Wooden beams is a construction material of standard shape and length. Eco-friendly, practical and multipurpose, it can be used in various applications and environments, meeting different requirements in each and every occasion.
Construction wood shall be coniferous: pine, spruce, cedar. These are not susceptible to rotting, are resistant to fungi, moulds, bugs.
- Pinewood. High density ensures strength and low dry weight. Rare cracking. Nearly unshrinkable. Low cost. Susceptible to darkening with time and resin bleeding. Durability over 200 years.
- Whitewood. Spruce logs have better heat insulation properties than pinewood, better moist resistance, colouration uniformity, bending stiffness to prevent shrinkage and deformations. Nearly insusceptible to darkening in use. No resin bleeding. Higher in price than pinewood.
- Cedar. Expensive material with great properties: wide range of colour tones, high strength while easy processing, low thermal conductivity, higher moist resistance, good fire resistance if properly processed.
- Combined materials. Logs may include layers of larch or other species.
- Normal or solid beams are made from single sticks by shaping. Minimum processing exposes natural wood structure, ensures eco-friendliness and rustic appearance. Need time to shrink and thorough weatherisation of joints.
- Double or cold-proof logs consist of two boards (inner and outer) and an insulation interlayer. These are costlier than solid logs, look neater, provide good heat insulation, but require close compliance with the building procedure and regular maintenance in use.
- Glued laminated logs are the most expensive kind of logs made of pre-dried and pre-processed lamellas. Properly selected, these make beautiful, strong and warm buildings capable of long lasting with no additional efforts or expenses.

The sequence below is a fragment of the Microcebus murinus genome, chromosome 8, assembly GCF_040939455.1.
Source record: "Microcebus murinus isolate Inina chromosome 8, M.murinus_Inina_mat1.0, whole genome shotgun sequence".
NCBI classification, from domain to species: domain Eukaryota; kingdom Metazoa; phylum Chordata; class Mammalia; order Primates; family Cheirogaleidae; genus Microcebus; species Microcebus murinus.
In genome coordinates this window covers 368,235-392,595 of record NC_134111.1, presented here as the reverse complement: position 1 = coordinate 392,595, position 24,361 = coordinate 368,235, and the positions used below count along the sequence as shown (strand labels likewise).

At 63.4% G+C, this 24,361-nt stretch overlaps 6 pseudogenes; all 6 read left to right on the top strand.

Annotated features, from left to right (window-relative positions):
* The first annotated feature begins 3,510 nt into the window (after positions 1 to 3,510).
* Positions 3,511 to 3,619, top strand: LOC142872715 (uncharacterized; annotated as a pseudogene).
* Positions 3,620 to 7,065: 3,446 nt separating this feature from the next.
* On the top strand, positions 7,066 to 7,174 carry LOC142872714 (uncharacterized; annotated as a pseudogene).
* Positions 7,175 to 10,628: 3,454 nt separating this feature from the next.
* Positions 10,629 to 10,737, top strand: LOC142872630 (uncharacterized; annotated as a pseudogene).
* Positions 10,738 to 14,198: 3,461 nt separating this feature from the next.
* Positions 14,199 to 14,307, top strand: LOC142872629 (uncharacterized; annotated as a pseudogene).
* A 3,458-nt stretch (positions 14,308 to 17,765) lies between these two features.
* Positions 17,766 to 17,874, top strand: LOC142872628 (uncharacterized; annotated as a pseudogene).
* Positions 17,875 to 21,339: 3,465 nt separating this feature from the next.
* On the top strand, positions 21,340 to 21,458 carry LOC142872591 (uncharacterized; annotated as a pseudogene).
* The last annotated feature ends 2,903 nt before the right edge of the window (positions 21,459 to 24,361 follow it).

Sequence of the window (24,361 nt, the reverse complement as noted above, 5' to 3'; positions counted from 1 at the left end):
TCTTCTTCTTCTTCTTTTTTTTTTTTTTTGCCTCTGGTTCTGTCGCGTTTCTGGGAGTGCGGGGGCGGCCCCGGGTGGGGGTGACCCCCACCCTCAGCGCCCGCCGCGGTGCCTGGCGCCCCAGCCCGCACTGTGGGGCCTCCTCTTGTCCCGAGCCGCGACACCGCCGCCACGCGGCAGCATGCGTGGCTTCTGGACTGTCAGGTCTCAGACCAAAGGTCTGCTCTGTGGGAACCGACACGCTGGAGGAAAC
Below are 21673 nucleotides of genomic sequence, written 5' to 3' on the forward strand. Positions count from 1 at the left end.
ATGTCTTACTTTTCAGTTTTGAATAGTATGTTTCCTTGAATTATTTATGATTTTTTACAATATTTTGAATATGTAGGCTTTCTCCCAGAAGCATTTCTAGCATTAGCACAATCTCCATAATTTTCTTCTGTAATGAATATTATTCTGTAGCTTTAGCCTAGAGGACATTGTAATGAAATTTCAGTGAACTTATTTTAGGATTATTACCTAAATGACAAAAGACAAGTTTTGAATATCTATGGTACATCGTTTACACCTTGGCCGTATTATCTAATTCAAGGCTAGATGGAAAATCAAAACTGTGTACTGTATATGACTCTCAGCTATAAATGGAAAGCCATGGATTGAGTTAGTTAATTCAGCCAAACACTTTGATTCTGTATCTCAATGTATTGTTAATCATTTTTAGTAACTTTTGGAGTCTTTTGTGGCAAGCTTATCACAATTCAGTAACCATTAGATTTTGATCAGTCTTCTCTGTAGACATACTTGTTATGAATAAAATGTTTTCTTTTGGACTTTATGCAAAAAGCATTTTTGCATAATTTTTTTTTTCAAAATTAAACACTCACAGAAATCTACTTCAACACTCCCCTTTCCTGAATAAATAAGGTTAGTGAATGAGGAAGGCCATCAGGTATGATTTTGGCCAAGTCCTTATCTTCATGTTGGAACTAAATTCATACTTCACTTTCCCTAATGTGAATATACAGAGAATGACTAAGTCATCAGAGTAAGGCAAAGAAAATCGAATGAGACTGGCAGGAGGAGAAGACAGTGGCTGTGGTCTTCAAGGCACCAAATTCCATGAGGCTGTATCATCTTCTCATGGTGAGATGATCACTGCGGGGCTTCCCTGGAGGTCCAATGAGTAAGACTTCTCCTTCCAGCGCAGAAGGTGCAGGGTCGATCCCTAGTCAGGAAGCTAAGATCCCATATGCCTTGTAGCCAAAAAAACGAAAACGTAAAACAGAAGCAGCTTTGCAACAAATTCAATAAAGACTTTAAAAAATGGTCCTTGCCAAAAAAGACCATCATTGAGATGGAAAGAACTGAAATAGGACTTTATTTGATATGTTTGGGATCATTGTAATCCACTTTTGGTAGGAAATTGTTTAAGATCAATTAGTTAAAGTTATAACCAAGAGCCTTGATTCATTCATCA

- Square or bevelled. Can be used for lightweight buildings. Require additional interjoist sealing. Features one or two tongues/grooves to get the pieces locked in each other.
- Double tongue and groove stack with free space between the tongues to conceal sealant. Some types provide for heat insulation cord laying in grooves.
- Multigroove joint: notched horizontal surface prevents air throughflow. No interjoist sealant is required.
All-flat or D-sided. All-flat logs form nearly smooth surface with recesses where the log rows join each other. D-sided pieces imitate rounded logs. Generally, D-sided logs are placed with their rounded sides outside and flat sides inside for convenient interior works.
- Timber with natural moisture content. The least costly option with no additional post-processing. Susceptible to cracking and deformations, requires at least a year for a building to settle prior to finishing.
- Kiln dried timber. Comparatively costly option due to moisture content adjustment in a kiln. Nearly insusceptible to deformations. Requires no repair after shrinkage.
Besides, the logs may differ by height and have sides 5 to 400 mm wide. At least 200-mm logs are recommended for house making.